Solar Orbiter

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Solar Orbiter
Operator European Space Agency (ESA)
Mission type Orbiter
Launch date July 2017[1][2]
Carrier rocket Atlas V 411[2]
Mission duration 7.1 years (nominal)
Satellite of The Sun
Orbital elements
Inclination up to >30° (extended mission)
Periapsis down to ~60 RS (0.284 AU)
References: [3][4]

Solar Orbiter (SolO) is a planned Sun-observing satellite, under development by the European Space Agency (ESA). The mission will be launched with an Atlas V from the Cape Canaveral AFS in Florida in July 2017.[1][5][6] SolO is intended to perform detailed measurements of the inner heliosphere and nascent solar wind, and perform close observations of the polar regions of the Sun, which is difficult to do from Earth, both serving to answer the question 'How does the Sun create and control the heliosphere?'

The Solar Orbiter will make observations of the Sun from an eccentric orbit moving as close as ~60 solar radii (RS), or 0.284 astronomical units (AU), placing it slightly inside Mercury's perihelion of 0.3075 AU.[7]

A Comparison of the size of the Sun as seen from Earth (left, 1 AU) and from the Solar Orbiter Spacecraft (0.284 AU,right)

Scientific objectives[edit]

The objective of the mission is to perform close-up, high-resolution studies of the Sun and its inner heliosphere. The new understanding will help answer these questions:

  • How and where do the solar wind plasma and magnetic field originate in the corona?
  • How do solar transients drive heliospheric variability?
  • How do solar eruptions produce energetic particle radiation that fills the heliosphere?
  • How does the solar dynamo work and drive connections between the Sun and the heliosphere?


Observation packages of baseline mission definitions:[8]

Heliospheric in-situ instruments
  • Solar Wind Analyser (SWA): To measure solar wind properties and composition
  • Energetic Particle Detector (EPD): To measure suprathermal ions, electrons, neutral atoms, as well as energetic particles in the energy range from few keV/nuc to relativistic electrons and ions up to 100 MeV (protons) and 200 MeV/nuc (heavy ions)
  • Magnetometer (MAG): will provide detailed measurements of the magnetic field
  • Radio and Plasma Wave analyser (RPW): To measure magnetic and electric fields at high time resolution
Solar remote-sensing instruments
  • Polarimetric and Helioseismic Imager (PHI): To provide high-resolution and full-disk measurements of the photospheric magnetic field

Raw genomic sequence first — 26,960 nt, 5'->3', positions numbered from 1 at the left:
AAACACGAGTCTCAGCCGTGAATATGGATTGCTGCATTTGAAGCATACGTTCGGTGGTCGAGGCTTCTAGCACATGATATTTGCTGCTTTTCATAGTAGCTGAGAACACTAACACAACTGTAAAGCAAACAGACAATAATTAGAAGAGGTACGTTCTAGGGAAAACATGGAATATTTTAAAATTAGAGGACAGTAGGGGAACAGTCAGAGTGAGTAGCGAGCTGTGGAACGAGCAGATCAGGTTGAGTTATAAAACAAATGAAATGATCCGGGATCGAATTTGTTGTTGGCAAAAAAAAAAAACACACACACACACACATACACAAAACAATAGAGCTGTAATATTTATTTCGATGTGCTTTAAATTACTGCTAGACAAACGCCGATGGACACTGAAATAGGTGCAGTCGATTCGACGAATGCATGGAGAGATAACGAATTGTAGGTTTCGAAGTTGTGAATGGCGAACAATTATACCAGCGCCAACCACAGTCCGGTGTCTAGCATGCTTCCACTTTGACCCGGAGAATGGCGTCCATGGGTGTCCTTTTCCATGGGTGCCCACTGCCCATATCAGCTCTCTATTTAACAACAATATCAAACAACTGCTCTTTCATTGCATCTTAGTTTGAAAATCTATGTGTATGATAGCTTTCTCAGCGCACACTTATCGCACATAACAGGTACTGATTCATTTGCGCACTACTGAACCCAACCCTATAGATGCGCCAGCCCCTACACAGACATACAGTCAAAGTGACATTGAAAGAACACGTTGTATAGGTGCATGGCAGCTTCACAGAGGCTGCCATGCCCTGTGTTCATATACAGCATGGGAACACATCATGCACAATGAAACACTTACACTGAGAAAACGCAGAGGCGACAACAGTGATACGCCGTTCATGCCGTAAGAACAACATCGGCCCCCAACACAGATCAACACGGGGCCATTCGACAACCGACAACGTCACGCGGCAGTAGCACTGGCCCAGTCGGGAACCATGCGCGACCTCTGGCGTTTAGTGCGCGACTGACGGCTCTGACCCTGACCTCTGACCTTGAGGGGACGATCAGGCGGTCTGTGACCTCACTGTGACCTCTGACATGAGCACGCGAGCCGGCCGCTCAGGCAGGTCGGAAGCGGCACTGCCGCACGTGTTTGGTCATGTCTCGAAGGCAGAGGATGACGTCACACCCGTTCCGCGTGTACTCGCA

• EUV full-Sun and high-resolution Imager (EUI): To image various layers of the solar atmosphere
  • EUV spectral Imager (SPICE): To provide spactral imaging of solar disk and corona, characterize plasma properties at the Sun
  • Spectrometer/Telescope for Imaging X-rays (STIX): To provide imaging spectroscopy of thermal and non-thermal solar X-ray emission from 4 to 150 keV
  • Coronagraph (METIS): To provide simultaneous UV (121.6 nm), and polarized visible light imaging of the corona
  • Heliospheric Imager (SoloHI): To image quasi-steady and transient flows of the solar wind

Timeline and status[edit]

  • 2012 April : €300M contract to build orbiter awarded to Astrium UK.[9]
  • 2014 June : Solar shield completes 2 week bake test.[10]

See also[edit]


  1. ^ a b "UK industry to build Solar Orbiter satellite". BBC News. 2012-04-26. 
  2. ^ a b "NASA Selects United Launch Alliance Atlas V Rocket to Launch Solar Orbiter Mission". United Launch Alliance (Digital Journal). 18 March 2014. Retrieved 2014-03-19. 
  3. ^ European Space Agency (13–20 July 2008). Report to the 37th COSPAR Meeting: Solar Orbiter Section (.PDF). Montreal, Canada. pp. 48:131–133. Retrieved 2010-02-27. 
  4. ^ European Space Agency (1 December 2009). Solar Orbiter - Exploring the Sun-Earth Connections (.PDF). Retrieved 2011-01-06. 
  5. ^ "Solar Orbiter". European Space Agency. 2010. Retrieved 2010-02-27. 
  6. ^ "Atlas 5 rocket selected for Solar Orbiter launch". Spaceflightnow. 2014-03-18. 
  7. ^ KIS - Solar Orbiter
  8. ^ Solar Orbiter overview (2013)
  9. ^ "ESA contracts Astrium UK to build Solar Orbiter". April 2012. 
  10. ^ "Solar Orbiter's shield takes Sun's heat". June 2014. 

External links[edit]